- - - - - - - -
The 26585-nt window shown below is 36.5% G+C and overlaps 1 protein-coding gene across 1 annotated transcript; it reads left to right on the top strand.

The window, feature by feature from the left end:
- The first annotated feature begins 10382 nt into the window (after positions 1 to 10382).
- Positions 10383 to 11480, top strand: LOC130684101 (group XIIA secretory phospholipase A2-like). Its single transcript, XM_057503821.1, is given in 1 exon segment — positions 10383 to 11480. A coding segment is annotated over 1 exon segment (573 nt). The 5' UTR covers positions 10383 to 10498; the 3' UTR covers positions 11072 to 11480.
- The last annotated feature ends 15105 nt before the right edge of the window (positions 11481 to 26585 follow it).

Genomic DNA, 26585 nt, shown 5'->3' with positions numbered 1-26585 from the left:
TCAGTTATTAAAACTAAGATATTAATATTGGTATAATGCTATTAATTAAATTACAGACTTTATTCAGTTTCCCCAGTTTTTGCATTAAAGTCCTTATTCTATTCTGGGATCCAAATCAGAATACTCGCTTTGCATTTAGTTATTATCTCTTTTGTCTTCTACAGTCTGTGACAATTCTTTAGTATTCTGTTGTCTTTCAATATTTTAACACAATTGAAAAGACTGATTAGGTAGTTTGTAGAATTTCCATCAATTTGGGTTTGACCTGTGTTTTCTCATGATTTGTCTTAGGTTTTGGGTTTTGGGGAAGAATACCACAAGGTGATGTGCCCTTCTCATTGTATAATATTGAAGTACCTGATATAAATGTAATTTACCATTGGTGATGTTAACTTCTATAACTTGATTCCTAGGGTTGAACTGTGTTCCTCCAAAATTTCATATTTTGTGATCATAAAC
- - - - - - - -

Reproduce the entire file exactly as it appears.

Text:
The 26585-nt window shown below is 36.5% G+C and overlaps 1 protein-coding gene across 1 annotated transcript; it reads left to right on the top strand.

The window, feature by feature from the left end:
- The first annotated feature begins 10382 nt into the window (after positions 1 to 10382).
- Positions 10383 to 11480, top strand: LOC130684101 (group XIIA secretory phospholipase A2-like). Its single transcript, XM_057503821.1, is given in 1 exon segment — positions 10383 to 11480. A coding segment is annotated over 1 exon segment (573 nt). The 5' UTR covers positions 10383 to 10498; the 3' UTR covers positions 11072 to 11480.
- The last annotated feature ends 15105 nt before the right edge of the window (positions 11481 to 26585 follow it).

Genomic DNA, 26585 nt, shown 5'->3' with positions numbered 1-26585 from the left:
TCAGTTATTAAAACTAAGATATTAATATTGGTATAATGCTATTAATTAAATTACAGACTTTATTCAGTTTCCCCAGTTTTTGCATTAAAGTCCTTATTCTATTCTGGGATCCAAATCAGAATACTCGCTTTGCATTTAGTTATTATCTCTTTTGTCTTCTACAGTCTGTGACAATTCTTTAGTATTCTGTTGTCTTTCAATATTTTAACACAATTGAAAAGACTGATTAGGTAGTTTGTAGAATTTCCATCAATTTGGGTTTGACCTGTGTTTTCTCATGATTTGTCTTAGGTTTTGGGTTTTGGGGAAGAATACCACAAGGTGATGTGCCCTTCTCATTGTATAATATTGAAGTACCTGATATAAATGTAATTTACCATTGGTGATGTTAACTTCTATAACTTGATTCCTAGGGTTGAACTGTGTTCCTCCAAAATTTCATATTTTGTGATCATAAAC